Unicolors urged the Supreme Court to review the case to correct what it believes are errors in the Ninth Circuit’s interpretation of the scienter required to invalidate copyright registrations, as well as the court’s interpretation of the meaning of the first publication date. The Supreme Court only granted certiorari as to one of Unicolors’ questions presented,[viii] indicating that the review will likely focus on the procedural aspect of the Section 411(b) issue, rather than the threshold copyright invalidity argument as applied to the specific facts of this case.
Things may change after the Supreme Court decides the case and we will continue to monitor the case and keep you updated. In the meantime, to avoid reversals depending on where the Supreme Court ultimately lands, copyright litigants may consider the following:
- Carefully review the controlling in-circuit case law on copyright validity reviews before filing suit or litigating copyright infringement actions or a declaratory judgment of invalidity or non-infringement actions.
- Request Section 411(b)(2) referrals to the Register of Copyrights before trial.
- Consider arguing copyright invalidity issues under both the knowing material inaccuracies and intent to defraud standards.
- Have sophisticated IP counsel prepare or review copyright applications before filing them to ensure there are no material inaccuracies that could later be used to invalidate the resulting registration.
[i] Section 411(b) of the Copyright Act states in pertinent parts that:
“(b)(1) A certificate of registration satisfies the requirements of this section and section 412, regardless of whether the certificate contains any inaccurate information, unless—
(A) the inaccurate information was included on the application for copyright registration with knowledge that it was inaccurate; and
(B) the inaccuracy of the information, if known, would have caused the Register of Copyrights to refuse registration.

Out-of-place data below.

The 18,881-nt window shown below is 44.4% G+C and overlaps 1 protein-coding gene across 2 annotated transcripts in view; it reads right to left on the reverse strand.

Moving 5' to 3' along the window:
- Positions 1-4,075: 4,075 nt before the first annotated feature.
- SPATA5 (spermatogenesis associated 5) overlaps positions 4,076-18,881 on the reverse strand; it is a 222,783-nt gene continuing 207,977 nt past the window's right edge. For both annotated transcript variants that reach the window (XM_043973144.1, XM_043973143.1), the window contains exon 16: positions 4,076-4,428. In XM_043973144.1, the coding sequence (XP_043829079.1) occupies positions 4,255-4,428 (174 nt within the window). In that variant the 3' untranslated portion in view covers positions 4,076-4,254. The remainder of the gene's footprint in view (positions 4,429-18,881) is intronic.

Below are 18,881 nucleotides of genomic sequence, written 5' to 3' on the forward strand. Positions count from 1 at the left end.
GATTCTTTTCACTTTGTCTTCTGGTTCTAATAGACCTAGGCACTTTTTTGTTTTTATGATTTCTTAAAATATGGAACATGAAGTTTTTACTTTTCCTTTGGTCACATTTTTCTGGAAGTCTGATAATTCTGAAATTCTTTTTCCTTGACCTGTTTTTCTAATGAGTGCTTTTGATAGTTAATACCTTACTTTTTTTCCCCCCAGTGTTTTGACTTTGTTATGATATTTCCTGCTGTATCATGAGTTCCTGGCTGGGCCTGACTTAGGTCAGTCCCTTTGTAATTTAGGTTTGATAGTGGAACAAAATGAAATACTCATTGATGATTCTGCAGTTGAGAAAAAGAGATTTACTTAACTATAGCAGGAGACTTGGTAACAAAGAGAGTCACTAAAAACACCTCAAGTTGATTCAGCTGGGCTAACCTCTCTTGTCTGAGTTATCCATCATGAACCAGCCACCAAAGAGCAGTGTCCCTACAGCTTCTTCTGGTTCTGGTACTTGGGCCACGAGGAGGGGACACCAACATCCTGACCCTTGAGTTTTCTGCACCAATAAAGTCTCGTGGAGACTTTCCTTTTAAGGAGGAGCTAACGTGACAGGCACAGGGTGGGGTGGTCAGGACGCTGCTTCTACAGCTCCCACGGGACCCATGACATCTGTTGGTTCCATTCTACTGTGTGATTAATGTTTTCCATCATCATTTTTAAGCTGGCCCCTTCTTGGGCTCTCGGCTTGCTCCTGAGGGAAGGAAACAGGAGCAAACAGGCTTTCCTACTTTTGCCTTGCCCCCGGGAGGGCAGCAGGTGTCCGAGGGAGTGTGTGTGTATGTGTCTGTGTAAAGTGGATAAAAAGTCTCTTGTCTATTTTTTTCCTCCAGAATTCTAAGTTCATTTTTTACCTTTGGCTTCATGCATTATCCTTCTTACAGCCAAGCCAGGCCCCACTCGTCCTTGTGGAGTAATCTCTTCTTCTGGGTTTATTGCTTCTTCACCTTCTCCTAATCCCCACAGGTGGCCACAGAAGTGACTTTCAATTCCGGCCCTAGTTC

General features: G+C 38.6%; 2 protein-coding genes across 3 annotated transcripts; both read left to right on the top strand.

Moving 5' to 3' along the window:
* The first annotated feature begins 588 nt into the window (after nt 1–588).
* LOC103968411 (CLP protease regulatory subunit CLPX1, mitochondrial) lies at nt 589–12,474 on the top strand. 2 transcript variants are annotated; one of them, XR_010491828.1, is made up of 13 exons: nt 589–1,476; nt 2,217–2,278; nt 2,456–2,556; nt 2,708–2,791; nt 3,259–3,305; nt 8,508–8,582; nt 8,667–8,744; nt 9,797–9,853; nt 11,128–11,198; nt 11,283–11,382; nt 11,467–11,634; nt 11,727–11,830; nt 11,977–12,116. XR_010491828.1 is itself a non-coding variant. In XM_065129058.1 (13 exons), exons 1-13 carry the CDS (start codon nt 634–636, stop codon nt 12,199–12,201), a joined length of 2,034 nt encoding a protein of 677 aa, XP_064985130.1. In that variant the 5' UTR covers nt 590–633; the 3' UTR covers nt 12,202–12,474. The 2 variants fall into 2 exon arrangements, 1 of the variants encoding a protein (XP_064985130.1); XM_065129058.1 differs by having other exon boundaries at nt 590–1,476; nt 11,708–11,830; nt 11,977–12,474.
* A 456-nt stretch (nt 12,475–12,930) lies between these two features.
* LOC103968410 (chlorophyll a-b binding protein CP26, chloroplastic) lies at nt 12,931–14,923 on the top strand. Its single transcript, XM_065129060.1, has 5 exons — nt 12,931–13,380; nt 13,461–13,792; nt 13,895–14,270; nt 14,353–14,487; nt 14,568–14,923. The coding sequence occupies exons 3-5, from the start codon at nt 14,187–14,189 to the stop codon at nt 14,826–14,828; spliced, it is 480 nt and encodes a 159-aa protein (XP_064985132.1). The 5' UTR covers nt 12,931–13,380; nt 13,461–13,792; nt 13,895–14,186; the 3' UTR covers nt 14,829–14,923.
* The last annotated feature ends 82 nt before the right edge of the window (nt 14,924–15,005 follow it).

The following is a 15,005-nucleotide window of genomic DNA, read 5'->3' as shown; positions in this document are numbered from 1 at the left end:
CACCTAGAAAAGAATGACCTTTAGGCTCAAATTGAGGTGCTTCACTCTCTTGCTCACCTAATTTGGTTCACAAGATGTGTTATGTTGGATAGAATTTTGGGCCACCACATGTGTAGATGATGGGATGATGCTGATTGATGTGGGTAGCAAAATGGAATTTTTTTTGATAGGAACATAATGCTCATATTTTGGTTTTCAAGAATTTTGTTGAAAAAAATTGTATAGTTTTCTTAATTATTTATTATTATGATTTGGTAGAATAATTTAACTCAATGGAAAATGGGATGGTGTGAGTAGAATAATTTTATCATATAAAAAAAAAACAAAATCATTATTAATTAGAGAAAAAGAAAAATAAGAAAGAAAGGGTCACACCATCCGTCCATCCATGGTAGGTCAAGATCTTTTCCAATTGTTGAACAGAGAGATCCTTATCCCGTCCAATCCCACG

(2) In any case in which inaccurate information described under paragraph (1) is alleged, the court shall request the Register of Copyrights to advise the court whether the inaccurate information, if known, would have caused the Register of Copyrights to refuse registration.”
[ii] Petition for Writ of Certiorari, Unicolors, Inc. v. H&M Hennes & Mauritz, L.P., No. 20-915, 2021 WL 86892, at 2 (U.S. Filed Jan. 4, 2021);Petition Granted, Unicolors, Inc. v. H&M Hennes & Mauritz, L.P., No. 20-915, 2021 WL 2194846, at 1 (U.S. June 1, 2021).
[iii] See 17 U.S.C. §§ 411, 412.
[iv] The damages award was comprised of a large disgorgement of profits award and a smaller lost profits award.
[v] Notice of Motion and Motion for Judgment as a Matter of Law, or, in the Alternative, for New Trial, Unicolors, Inc. v. H&M Hennes & Mauritz L.P., No. 16-CV-02322-AB (SKX), 2018 WL 6600466, at n.11 (C.D. Cal. Filed Apr. 10, 2018) (“On the alternative to entering judgment for H&M, pursuant to 17 U.S.C. § 411(b)(2), the Court can ask the Register of Copyrights whether it would have registered the copyright if it had known of Unicolors’ fraud.”).
[vi] Unicolors, Inc. v. H&M Hennes & Mauritz, L.P., 959 F.3d 1194, 1197 (9th Cir. 2020) (internal quotation marks omitted), cert. granted in part, No. 20-915, 2021 WL 2194846 (U.S. June 1, 2021).
[vii] Id. at 1200.
[viii] Petition Granted, Unicolors, Inc. v. H&M Hennes & Mauritz, L.P., No. 20-915, 2021 WL 2194846, at 1 (U.S. June 1, 2021).